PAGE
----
I just shot an extremely forgiving bow. Of course, we hear that a lot–“extremely forgiving”–mostly from marketing folks who want us to believe that their latest offering is not only extremely forgiving but even more extremely forgiving than all their other extremely forgiving models. So let’s talk real forgiveness.

First off, for any beginners, I should point out that a forgiving bow specifically forgives shooter error. That is, it sends arrows pretty much where you want them despite mistakes by you in shooting form or execution. Good groups are an indication of forgiveness, but they don’t tell the whole story. You can shoot stellar groups with an unforgiving bow, for example, as long as you do your part and don’t screw up, at all.

To really know if a bow is forgiving of mistakes, it helps to have been shooting long enough to know when you are making them. At some point, after years of practice, you know what it feels like when you are doing things as you should. When your form is solid and you are pushing and pulling at full draw and letting the pin float and squeezing off the trigger and so on…it feels right. And when you screw up any one thing, it feels definitively wrong. You know instantly that you screwed up and that your arrow will go off course because of it.

The question is: How far off course? And the answer tells you how forgiving your bow is.

I just got done shooting a long practice session at a deer target from 50 yards, and I did not shoot my best. I made several hideous shots–mostly by punching the trigger–and each time I knew I’d screwed up badly enough that I should have wound up searching the honeysuckle and bramble for the arrow. But I didn’t. Instead, every one of those shots hit the target somehow. Not only that; they hit the vital zone, only a handful of inches away from my main group, and did so too repeatedly to be a fluke.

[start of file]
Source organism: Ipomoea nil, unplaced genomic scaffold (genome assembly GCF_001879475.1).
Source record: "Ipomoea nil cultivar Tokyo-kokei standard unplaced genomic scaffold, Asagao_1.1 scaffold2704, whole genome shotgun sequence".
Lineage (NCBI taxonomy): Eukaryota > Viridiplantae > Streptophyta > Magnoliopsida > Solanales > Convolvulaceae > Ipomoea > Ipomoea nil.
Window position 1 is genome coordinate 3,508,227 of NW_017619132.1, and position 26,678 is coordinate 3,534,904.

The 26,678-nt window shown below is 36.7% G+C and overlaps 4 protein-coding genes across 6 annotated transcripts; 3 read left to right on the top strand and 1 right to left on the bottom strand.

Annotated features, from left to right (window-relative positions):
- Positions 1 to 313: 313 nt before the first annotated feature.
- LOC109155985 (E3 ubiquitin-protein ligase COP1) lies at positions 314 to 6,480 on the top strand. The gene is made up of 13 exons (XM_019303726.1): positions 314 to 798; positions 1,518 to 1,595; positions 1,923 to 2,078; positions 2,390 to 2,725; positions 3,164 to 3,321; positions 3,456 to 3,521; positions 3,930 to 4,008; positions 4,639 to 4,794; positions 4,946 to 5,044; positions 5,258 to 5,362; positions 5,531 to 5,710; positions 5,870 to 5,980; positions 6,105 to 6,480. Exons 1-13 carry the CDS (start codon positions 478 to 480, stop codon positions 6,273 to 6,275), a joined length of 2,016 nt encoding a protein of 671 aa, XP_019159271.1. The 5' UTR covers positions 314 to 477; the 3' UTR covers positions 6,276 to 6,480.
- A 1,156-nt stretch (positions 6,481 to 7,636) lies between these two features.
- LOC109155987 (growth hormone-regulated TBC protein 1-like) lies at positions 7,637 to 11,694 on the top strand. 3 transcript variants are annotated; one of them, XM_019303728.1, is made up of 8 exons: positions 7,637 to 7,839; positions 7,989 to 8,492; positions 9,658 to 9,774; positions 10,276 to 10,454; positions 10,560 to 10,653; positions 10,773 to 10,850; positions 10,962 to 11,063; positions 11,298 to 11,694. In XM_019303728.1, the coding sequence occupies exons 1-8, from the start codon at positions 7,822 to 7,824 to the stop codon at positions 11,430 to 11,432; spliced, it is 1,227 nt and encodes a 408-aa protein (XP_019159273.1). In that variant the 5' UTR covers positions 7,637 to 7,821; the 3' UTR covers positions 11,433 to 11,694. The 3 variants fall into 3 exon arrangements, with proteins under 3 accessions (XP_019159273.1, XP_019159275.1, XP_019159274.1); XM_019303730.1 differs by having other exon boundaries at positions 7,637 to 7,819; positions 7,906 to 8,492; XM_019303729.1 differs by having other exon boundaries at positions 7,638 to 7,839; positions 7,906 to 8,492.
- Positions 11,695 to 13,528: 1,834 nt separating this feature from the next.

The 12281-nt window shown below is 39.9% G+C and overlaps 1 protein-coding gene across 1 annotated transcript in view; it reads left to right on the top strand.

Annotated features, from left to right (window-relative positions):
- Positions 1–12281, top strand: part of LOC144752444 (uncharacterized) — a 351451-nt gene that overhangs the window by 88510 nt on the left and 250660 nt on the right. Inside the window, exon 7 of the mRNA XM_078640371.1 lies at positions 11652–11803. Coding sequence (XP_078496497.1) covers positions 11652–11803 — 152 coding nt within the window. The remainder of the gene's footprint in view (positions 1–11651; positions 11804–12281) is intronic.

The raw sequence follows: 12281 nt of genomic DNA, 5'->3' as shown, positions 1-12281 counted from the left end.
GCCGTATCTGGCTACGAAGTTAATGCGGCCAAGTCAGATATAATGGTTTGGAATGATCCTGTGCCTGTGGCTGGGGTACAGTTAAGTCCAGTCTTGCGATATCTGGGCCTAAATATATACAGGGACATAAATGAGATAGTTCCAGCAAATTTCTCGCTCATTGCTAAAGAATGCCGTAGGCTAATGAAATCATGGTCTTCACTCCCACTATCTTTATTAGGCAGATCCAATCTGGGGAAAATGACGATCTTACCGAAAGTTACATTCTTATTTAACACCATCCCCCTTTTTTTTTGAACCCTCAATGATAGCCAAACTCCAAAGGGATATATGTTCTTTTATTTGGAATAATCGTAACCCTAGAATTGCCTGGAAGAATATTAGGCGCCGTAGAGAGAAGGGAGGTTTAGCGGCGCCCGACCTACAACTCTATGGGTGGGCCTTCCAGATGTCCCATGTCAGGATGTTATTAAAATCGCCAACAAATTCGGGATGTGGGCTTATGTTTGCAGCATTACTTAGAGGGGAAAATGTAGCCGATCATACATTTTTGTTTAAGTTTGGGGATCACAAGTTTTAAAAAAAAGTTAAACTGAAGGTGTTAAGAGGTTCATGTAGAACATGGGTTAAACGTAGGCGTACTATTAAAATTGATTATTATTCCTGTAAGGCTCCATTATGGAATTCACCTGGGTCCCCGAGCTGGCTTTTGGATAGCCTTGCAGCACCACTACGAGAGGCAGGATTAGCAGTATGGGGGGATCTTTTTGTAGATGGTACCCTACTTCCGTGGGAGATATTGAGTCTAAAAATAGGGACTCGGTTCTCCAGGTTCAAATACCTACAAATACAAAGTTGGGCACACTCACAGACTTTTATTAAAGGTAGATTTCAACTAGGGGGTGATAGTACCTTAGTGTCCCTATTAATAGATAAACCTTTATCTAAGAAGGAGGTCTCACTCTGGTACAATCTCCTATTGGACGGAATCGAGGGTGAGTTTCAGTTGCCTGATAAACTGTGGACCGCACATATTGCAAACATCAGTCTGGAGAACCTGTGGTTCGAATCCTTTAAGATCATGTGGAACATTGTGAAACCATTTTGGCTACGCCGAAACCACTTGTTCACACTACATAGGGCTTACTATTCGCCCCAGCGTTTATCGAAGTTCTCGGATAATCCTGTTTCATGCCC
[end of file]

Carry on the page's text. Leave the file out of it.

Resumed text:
Now that’s a forgiving bow.

On the other side of the coin, you know a bow is unforgiving when you shoot a group that feels so good you can’t wait to go see if the vanes are touching, and yet when you get to the target it turns out that Mikaela Shiffrin could ski slalom through your shafts. Obviously, this can happen in isolation with any bow, but when it’s the rule rather than the exception, you’ve got an unforgiving bow.

The model I’ve been shooting today is just the opposite. And so, you ask, what is this extremely forgiving bow? It’s the Cabela’s Regulator, which is “powered by Bowtech” and part of the Diamond line. I don’t love everything about it. The thwang at the shot is hard to miss (though that can probably be tamed), I’ve never really liked the Diamond grip (but that’s just me), and the bow is not especially fast. On the other hand, it is very affordable at $550 all set up. Most important, and impressive, I don’t think I’ve shot a more forgiving bow this year, and that includes virtually all of the new (and much pricier) 2014 flagship models. That’s saying a lot.

We archery geeks have a tendency to obsess over every little thing–noise, vibration, grip, balance, and on and on–but in the end what’s more important than your arrows going where you want them to, even when you are not at your best? Ultimately, this sort of bow becomes like a real friend–because like a real friend, it forgives you your shortcomings.